1
  • Mark post as helpful
  • send pies
  • Quote
  • Report post to moderator
I have started my own simple study...

I soaked a bunch of mycelium substrate in water and collected the exudates.
I then filled a jar with plastic bags and poured in the mycelium tea, and left it in the sun like suntea.
After a few months the tea has become a black-red color, I planned on giving it six months before disturbing it.
 
pollinator
Posts: 1703
Location: Western Washington
22
  • Mark post as helpful
  • send pies
  • Quote
  • Report post to moderator

John Elliott wrote:In reading this thread, I see a lack of an appreciation about how ubiquitous fungi actually are. They are everywhere in the soil, and their spores are everywhere in the air. Tiny little sacks of DNA, a few microns in diameter, floating on the air currents and waiting to land on a suitable substrate to germinate and grow. Not every one will make it, which is why fungal fruiting bodies (commonly called mushrooms) make lots and lots and lots of spores. Some giant puffballs can release trillions of viable spores.

Also, fungi are generalists when it comes to decomposition. They are not very selective when it comes to what kind of dead organic matter they can eat. They may be selective when it comes to mycorrhizal associations, they may be selective when it comes to infecting live plants and animals, but for non-living matter, they don't have to be selective, there is a small list of general categories that they can decompose: lignin, cellulose and other carbohydrates, protein, and fat.

So this idea that Paul Stamets is the only source of a unique mushroom that has unique spores that can break down heretofore recalcitrant compounds, well that's just good PR for Paul Stamets. I can go to my favorite mushroom hunting grounds near my house and find mushrooms that could be cultured and sub-cultured to decompose plastics.

Why don't you hear more about this? Why isn't this being done? There are very few mycologists spread far too thin, and this is a big, untapped area of research. There is still plenty of work for mycologists identifying new species, studying their metabolism, developing diagnostics and anti-fungals, studying their growth and symbioses, that using them for bioremediation goes relatively unfunded.

To answer a couple more questions upthread:
Yes, there are salt tolerant fungi, you can find them in samples of muck from salt marshes. They are not very plentiful though, since those are usually anaerobic conditions (and fungi need O2).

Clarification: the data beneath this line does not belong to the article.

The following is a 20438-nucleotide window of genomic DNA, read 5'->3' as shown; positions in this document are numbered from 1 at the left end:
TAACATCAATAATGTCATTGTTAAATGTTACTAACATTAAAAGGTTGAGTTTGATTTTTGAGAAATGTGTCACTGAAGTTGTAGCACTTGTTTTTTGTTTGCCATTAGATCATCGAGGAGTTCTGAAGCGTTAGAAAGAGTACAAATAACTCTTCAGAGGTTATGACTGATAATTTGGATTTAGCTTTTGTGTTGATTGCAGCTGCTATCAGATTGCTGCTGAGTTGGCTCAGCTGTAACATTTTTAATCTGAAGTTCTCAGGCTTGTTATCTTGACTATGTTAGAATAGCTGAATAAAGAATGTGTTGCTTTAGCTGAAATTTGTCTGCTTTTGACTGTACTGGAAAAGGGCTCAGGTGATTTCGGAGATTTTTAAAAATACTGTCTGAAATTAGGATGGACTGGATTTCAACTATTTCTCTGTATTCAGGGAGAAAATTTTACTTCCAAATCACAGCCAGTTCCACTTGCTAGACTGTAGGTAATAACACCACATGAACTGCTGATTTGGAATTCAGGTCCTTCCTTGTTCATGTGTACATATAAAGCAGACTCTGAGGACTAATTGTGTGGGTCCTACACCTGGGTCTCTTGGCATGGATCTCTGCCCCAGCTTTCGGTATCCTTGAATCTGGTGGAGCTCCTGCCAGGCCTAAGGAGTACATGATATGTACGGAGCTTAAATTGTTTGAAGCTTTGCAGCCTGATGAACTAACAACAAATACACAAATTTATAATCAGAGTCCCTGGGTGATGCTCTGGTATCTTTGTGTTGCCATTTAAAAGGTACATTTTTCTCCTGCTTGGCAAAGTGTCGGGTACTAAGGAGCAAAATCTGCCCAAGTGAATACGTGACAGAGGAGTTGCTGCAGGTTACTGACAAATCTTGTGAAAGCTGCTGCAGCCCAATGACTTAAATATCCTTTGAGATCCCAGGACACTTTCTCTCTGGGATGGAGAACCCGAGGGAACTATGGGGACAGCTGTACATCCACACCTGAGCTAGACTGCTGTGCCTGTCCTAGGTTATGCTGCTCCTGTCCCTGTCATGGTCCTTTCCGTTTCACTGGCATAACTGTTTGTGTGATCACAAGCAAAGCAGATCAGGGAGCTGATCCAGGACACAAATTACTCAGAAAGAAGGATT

Fungal sex (exchanging genes with another individual) takes place when the spore starts dividing. Fungi do everything backwards from animals: animals ingest food then digest it; fungi digest food, then ingest it; Animals are born, grow up, then have sex and reproduce; Fungi are born, have sex, go on an enormous growth phase, then when they have exhausted all their food, they reproduce. The first thing spores do when they put out their first hyphae is look for a mate and swap some DNA.



John - this is something I have tried to get into. My problem (and why I'm not doing more of it) is sterile culture technique. Like I built a glovebox and everything. I must have read 'mushroom cultivator' through like 6 times. I have had zero (that's 0) success in isolating wild strands from tissue. And very limited success getting a pure culture from wild spores. Sometimes its just easier to use other peoples expertise. Not that I wouldn't keep trying. But I'm done banging my head against that wall. At least without some sort of support.
 
Posts: 25
5
  • Mark post as helpful
  • send pies
  • Quote
  • Report post to moderator

Dave Bennett wrote:Here is the abstract from the study.
http://aem.asm.org/content/77/17/6076



Damn, this fungus lives on polyurethane as sole substrate, and under anaerobic conditions! I don't know which of both is more surprising, since fungi usually need oxygen just like animals. I mean, there is oxygen IN the polymer, but the fungus has to free it first by breaking the polymer down.

Also I'm kind of glad, that this fungus lives only in the tropics, because lots of houses here (Germany) are isolated with panels made from PUR foam. This fungus could eat up the temperature isolation of houses, if it has sufficient water supply (ok, usually the isolation is kept dry, maybe other fungi would take the opportunity, too).
 
Posts: 67
3
  • Mark post as helpful
  • send pies
  • Quote
  • Report post to moderator
My wild guess is at least most oyster varieties not only eat plastic, but also e-coli, so is good (the go to) for mycofiltration...often in burlap sacks, as the mycelium can colonize the natural fibered sack as well.
 
Posts: 34
Location: Colorado
books dog woodworking
  • Likes 2
  • Mark post as helpful
  • send pies
  • Quote
  • Report post to moderator
This is a fascinating idea - and nice to see it in this light.

I would not wish to be a negative nellie - seeing as the humidity seems somewhat of an environmental check - but this reminds me of that Ethanol fad from a few years ago.